Cognitive behavioural therapy (CBT): The person learns to control emotions and decrease obsessive interests and repetitive routines.
Behaviour modification: This includes strategies for supporting positive behaviour and decreasing ineffective behaviour.
Occupational or physical therapy: This can help those with sensory integration problems or poor motor coordination.
Medication: There are no medications for AS, but drugs may be used to treat symptoms such as anxiety.
With the right treatment, your child can learn to control some of the social and communication challenges he faces. He can do well in school and go on to succeed in life.
How Can I Help My Child?
Asperger’s brings challenges for kids and their parents, but you can help your child adjust and offer support in many ways:
Look into educational or training programs for parents. You are your child's first teacher and you'll continue to be the cornerstone in supporting his or her development.
Teach your child self-help skills. Learning these skills helps kids achieve maximum independence.
Because it's not always obvious that a child has AS, tell others that your child has special needs. As a parent, you may have to be an educator when dealing with teachers, medical personnel, and other caregivers.
Find a treatment or intervention program tailored to your child's specific issues or areas of deficiency.
Choose special programs or treatments that focus on long-term goals and are suited to your child's developmental level.
Remember that your child is part of a family, and that his or her needs should be balanced with those of other family members.
Get support for yourself and other family members. You can't help your child if you are not meeting your own emotional and physical needs. Your community may have support groups at a local hospital or mental health centre.
What is the Outlook for Asperger Syndrome?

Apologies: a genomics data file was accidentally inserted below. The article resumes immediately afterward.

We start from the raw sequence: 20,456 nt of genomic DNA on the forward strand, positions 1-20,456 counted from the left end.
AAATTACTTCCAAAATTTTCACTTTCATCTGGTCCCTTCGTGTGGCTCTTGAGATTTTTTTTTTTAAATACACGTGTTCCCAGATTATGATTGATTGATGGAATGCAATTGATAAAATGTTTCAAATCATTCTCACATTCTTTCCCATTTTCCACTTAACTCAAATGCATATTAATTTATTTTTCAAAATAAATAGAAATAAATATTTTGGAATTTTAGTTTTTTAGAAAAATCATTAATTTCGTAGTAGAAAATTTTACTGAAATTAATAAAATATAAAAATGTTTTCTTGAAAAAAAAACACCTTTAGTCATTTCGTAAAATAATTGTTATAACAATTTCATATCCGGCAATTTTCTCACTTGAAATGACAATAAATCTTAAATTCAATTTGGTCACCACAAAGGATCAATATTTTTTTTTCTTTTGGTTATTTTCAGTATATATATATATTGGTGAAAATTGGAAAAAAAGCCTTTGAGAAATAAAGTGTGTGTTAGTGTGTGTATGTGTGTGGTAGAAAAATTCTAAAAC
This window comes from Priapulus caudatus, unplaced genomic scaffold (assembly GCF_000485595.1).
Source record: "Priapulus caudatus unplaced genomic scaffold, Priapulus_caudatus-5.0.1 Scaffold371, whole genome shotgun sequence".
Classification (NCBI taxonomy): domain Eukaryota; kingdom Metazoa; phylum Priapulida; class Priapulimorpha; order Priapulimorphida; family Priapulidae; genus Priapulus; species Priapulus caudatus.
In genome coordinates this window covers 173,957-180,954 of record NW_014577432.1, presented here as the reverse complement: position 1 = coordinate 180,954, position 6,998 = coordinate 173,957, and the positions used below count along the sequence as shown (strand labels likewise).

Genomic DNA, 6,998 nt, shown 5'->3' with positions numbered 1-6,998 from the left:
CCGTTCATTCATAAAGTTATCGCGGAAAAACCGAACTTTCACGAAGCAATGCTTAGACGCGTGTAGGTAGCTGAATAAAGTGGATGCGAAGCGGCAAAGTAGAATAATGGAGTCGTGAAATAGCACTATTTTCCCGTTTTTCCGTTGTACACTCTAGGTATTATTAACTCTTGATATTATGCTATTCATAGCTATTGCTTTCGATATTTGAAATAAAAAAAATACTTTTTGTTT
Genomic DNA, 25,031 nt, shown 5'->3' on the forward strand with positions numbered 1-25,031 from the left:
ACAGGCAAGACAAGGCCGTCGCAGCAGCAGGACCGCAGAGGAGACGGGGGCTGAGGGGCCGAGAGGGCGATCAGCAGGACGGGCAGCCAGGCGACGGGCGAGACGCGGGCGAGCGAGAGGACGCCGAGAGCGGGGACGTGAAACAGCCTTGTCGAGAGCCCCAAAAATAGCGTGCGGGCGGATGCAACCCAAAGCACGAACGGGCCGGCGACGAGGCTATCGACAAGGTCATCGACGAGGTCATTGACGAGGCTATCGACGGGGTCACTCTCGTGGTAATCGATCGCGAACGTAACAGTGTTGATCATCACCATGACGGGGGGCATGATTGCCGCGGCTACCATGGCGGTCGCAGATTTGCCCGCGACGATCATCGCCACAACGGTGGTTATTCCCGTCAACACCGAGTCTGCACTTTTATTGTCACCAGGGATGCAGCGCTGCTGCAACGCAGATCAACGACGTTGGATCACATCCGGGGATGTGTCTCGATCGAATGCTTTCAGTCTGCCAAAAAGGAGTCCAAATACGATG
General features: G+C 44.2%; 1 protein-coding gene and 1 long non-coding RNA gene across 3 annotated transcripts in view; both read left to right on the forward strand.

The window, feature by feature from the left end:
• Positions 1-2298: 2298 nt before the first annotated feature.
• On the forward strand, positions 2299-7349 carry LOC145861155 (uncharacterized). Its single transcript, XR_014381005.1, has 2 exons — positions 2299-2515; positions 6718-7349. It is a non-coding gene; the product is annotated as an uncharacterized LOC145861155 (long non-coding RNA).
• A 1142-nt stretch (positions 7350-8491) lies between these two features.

Children with Asperger syndrome are at risk of developing other mental health conditions, such as depression and anxiety disorders. There are various treatment options available for these conditions.
Because the level of intelligence often is average or higher than average, many people with Asperger syndrome are able to function very well. They may, however, continue to have problems socialising with others through adulthood.
When social, behavioural, and educational support is provided as needed, people with Asperger’s can be expected to lead happy and productive lives.
Can Asperger Syndrome Be Prevented?
Asperger syndrome cannot be prevented or cured. However, early diagnosis and treatment can improve function and quality of life.
The Bright Side
It is very important to note that the challenges presented by Asperger syndrome are very often accompanied by unique gifts.
Today, many experts in the field stress the particular gifts and positive aspects of Asperger syndrome and consider it to represent a different, but not necessarily defective, way of thinking. Positive characteristics of people with Asperger syndrome have been described as beneficial in many professions and include:
the increased ability to focus on details,
the capacity to persevere in specific interests without being swayed by others' opinions,
the ability to work independently,
the recognition of patterns that may be missed by others,